Did I mention she looks like Elita?
I arrive at Whole Foods on a Wednesday, shortly before noon, and immediately set up camp near the expensive cheeses. A disappointing half-hour later, a realization sinks in: Filipina mistresses don’t shop at Whole Foods — at least not the one in Glendale. Either that, or they don’t like cheese. And I can’t seem to find a lumpia aisle.
As far as the Armenian ladies go, most are toting a minimum of two kids. And I’m dubious about the ones who are there alone. Paranoia grips me. “These women probably have husbands,” I think to myself — “large, hairy husbands.” This is all too close to home.
A new location is in order — and perhaps a new strategy. Westside-bound, I head to Gelson’s in Pacific Palisades to employ the Eric “Otter” Stratton maneuver from Animal House. This entails storming the produce section, grabbing the largest cucumber you can find, spotting the woman of your choice, and politely telling her, “Mine’s bigger” when she grabs her own cucumber. When she gasps and begins fishing in her purse for mace, you point to your vegetable and tell her, “My cucumber, I mean, it’s bigger.”
She smiles and laughs off your joke, but her subliminal curiosity has been stoked. Visions of the Eiffel Tower, the Empire State Building and the Shiva Linga dance through her suddenly active mind. She’s gotta know, is it really bigger?
Hey, it worked on Dean Wormer’s wife.
I step through the automatic double doors and am pleasantly surprised by what I see. Several attractive older blondes in sundresses roam the aisles — not a child in sight.
My initial excitement, however, soon gives way to a cavemanlike state of Darwinian competition. I’m not the only one checking out the scene. To my right, a stable of teenage bag boys are scanning the room. The registers are busy, but not a single one of them is loading carts. They wait in silence, their beady red eyes ceaselessly probing.
I grab a cart and immediately head toward the cucumbers. When I get there, to my dismay, a stock boy is lording over the section, individually placing a supply of about 8,000 cucumbers on the shelves, one by one by one. I hover behind him for about 15 minutes, but though he’s stocked enough cucumbers to feed all of Calcutta, he doesn’t appear to be going anywhere.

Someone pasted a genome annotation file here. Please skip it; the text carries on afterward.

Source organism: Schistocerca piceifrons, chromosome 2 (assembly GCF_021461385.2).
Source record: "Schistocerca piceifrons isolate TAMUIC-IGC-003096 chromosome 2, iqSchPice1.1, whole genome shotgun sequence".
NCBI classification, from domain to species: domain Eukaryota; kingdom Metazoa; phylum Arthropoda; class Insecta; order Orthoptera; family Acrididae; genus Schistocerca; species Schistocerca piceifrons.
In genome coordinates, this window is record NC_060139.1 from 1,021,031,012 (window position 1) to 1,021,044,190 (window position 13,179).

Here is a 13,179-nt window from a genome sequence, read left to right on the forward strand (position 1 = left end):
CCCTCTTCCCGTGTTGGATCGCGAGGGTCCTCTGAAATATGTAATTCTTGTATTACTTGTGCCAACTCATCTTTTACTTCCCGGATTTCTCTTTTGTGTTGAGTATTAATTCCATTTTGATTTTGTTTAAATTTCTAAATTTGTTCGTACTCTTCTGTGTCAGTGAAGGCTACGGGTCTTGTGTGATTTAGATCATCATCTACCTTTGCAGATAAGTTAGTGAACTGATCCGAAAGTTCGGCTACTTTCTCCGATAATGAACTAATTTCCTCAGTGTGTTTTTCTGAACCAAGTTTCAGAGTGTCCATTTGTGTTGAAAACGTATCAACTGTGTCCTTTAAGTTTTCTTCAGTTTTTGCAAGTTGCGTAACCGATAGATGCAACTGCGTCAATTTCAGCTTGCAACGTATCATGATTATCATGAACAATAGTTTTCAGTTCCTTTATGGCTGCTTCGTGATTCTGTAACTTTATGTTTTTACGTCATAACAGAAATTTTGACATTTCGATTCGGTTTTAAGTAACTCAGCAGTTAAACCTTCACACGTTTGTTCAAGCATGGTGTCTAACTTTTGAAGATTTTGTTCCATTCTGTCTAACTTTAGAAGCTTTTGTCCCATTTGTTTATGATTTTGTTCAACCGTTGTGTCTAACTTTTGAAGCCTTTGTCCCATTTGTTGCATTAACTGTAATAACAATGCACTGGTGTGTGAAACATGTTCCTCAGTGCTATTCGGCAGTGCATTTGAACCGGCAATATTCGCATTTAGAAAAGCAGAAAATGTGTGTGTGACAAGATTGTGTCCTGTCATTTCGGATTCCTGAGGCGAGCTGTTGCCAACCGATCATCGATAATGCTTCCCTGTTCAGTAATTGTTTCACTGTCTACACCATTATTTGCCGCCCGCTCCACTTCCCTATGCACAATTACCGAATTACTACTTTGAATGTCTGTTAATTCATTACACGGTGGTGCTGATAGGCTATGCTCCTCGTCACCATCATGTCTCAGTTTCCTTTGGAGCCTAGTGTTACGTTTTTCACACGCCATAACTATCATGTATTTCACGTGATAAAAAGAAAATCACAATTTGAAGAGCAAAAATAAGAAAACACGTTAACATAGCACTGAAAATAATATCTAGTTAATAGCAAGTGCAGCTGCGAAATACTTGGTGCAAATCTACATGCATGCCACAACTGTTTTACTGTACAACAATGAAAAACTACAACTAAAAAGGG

“Can I help you?” he finally asks me with a wry smile — one that tells me all I need to know. “I’ve seen Animal House,” it says. “Dean Wormer’s wife is mine.”
Humbled, I sidle off to try the fancy-cheese aisle, but again, another stock boy with a post-Armageddon-sized supply of food and a smug grin has set up shop.
Meanwhile, the Chef Boyardee display is practically bare. These grocery kids are smart little bastards. This is going to be harder than I thought.
I roam the grocery floor like a madman, scanning the carts of my potential sugar mommas. Suddenly, everywhere I look, all I see are wedding rings and diapers. Frustration grows.
Finally, 45 minutes and a still-empty cart later, I see her in the checkout line — tight jeans, wavy brown hair, black tank top. She looks like Sheryl Crow and carries herself with a similar, confident air. No wedding ring. No diapers. American Express Platinum card. Cucumber and fancy cheese in the cart!
The perfect woman.
I grab a can of mango juice and head to the line next to hers. If all works out, we’ll check out at about the same time and meet at the door on the way out. I try in vain to make eye contact.
As both of us edge to the front of our respective lines, suddenly, to my horror, a blond bag boy — who hasn’t moved since I entered the store — detaches himself from the wall and makes his way over to “Sheryl’s” rapidly filling cart.
“Can I help you with that, ma’am?” he asks, grinning like a head-injury victim. She agrees, and after helping the cashier pack the remaining bags, he strides out the door, Sheryl at his side, heading toward her car — a silver convertible.
That little fucker.
I grab my mango juice and head back to my car, alone and dejected, visions of Paris dissolving into Gelson’s scorched parking lot. Cougar hunting, I realize, is thankless, competitive labor. I’d be better off coal mining.
I hop in my car and turn on the radio to drown out my failure. The weather report comes on. “Hot and sunny, highs in the upper 80s.” My thoughts drift back to our fair-island weather maiden Elita Loresca.
Elita — if you’re out there — you, me, Paris. How ’bout it? Andrew says the weather is fascinating this time of year.